Schools throughout England have marked Anti-Bullying Week, which this year runs 14-18 November.
The week is co-ordinated by the Anti-Bullying Alliance (ABA), a coalition of organisations and individuals established by two of the UK’s major children’s charities: the National Society for the Prevention of Cruelty to Children (NSPCC) and the National Children’s Bureau (NCB).
ABA works to stop bullying and create safer environments in which children and young people can live, grow, play and learn.
It defines bullying as the repetitive, intentional hurting of one person or group by another person or group, where the relationship involves an imbalance of power. Bullying can be physical, verbal or psychological. It can happen face-to-face or through cyberspace.
The theme of this year’s Anti-Bullying Week is Power for Good, with schools encouraged to:
- To support children and young people to use their Power for Good – by understanding the ways in which they are powerful and encouraging individual and collective action to stop bullying and create the best world possible.
- To help parents and carers to use their Power for Good – through supporting children with issues relating to bullying and working together with schools to stop bullying.
- To encourage all teachers, school support staff and youth workers to use their Power for Good – by valuing the difference they can make in a child’s life, and taking individual and collective action to prevent bullying and create safe environments where children can thrive.
There’s still time to mark Anti-Bullying Week this year with plenty of resources available on the ABA website, including lesson and assembly plans, PowerPoint presentations and complementary activities and resources created by ABA’s partners. You can also join in with Anti-Bullying Week’s social media campaign.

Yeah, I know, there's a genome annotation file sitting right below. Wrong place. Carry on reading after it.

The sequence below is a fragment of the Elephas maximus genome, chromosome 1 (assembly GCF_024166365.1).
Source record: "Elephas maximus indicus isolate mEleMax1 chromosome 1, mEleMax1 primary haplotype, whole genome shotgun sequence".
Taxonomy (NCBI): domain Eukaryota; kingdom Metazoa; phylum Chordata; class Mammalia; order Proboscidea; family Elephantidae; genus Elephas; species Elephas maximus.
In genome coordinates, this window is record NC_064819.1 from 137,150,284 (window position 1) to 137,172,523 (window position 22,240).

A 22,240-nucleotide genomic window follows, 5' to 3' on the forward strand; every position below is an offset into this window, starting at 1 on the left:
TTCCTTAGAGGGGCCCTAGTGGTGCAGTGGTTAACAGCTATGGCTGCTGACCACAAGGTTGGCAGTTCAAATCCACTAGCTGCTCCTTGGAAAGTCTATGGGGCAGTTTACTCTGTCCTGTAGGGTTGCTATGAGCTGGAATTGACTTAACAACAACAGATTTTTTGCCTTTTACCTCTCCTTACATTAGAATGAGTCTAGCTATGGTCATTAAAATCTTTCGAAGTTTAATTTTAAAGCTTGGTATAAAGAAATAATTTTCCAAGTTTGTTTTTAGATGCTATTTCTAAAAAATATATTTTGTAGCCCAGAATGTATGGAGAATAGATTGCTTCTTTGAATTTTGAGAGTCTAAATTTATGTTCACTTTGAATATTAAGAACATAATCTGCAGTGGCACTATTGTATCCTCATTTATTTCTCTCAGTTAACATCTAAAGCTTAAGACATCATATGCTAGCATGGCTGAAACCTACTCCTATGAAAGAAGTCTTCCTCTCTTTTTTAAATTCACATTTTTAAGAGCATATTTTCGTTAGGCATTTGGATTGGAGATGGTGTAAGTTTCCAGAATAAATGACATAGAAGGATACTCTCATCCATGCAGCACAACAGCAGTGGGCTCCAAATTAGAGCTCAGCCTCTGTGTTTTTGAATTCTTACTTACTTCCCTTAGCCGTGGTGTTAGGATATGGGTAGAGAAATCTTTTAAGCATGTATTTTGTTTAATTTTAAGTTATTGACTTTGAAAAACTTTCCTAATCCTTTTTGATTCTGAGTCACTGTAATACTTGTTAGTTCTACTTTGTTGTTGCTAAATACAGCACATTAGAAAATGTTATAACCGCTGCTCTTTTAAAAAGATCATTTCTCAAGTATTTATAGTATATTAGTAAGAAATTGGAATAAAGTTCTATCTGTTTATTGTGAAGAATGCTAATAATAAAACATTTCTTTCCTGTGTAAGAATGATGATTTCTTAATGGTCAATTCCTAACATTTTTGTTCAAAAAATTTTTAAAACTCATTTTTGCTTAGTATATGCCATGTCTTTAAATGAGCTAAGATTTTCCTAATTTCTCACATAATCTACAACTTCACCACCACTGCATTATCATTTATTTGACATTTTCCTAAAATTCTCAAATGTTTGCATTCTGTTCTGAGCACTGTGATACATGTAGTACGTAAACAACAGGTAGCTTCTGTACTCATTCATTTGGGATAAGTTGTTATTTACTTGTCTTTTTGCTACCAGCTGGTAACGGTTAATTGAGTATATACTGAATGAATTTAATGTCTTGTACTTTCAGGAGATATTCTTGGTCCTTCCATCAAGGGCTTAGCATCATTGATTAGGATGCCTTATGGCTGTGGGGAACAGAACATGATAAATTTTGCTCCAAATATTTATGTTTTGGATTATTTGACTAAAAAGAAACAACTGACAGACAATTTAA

Other activities, such as the Actionwork Anti-Bullying Roadshow and the Into Film Festival, run throughout November. This year the Into Film Festival has a dedicated Words Can Hurt Strand, which offers a range of films for all age groups which have been selected to highlight the importance of treating everyone with respect and to encourage empathy.
ABA also partners with the award-winning musical Wicked UK whose resources on the ‘For Good’ theme are available to schools all year round. Wicked UK also offers workshops for schools that use music and theatre to look at issues like bullying.
Finally, if you want to stay in touch with ABA and find out what they have planned for Anti-Bullying Week 2017 then you can join the free ABA School and College Network. The network is open to all schools in the UK and abroad, but as the site explains the majority of policy updates will relate specifically to practice in England.
In Scotland Anti-Bullying Week activities are coordinated by respectme, Scotland’s anti-bullying service, and in Northern Ireland by the Northern Ireland Anti-Bullying Forum. Details of Anti-Bullying Week in Wales can be found on the Welsh Government’s website.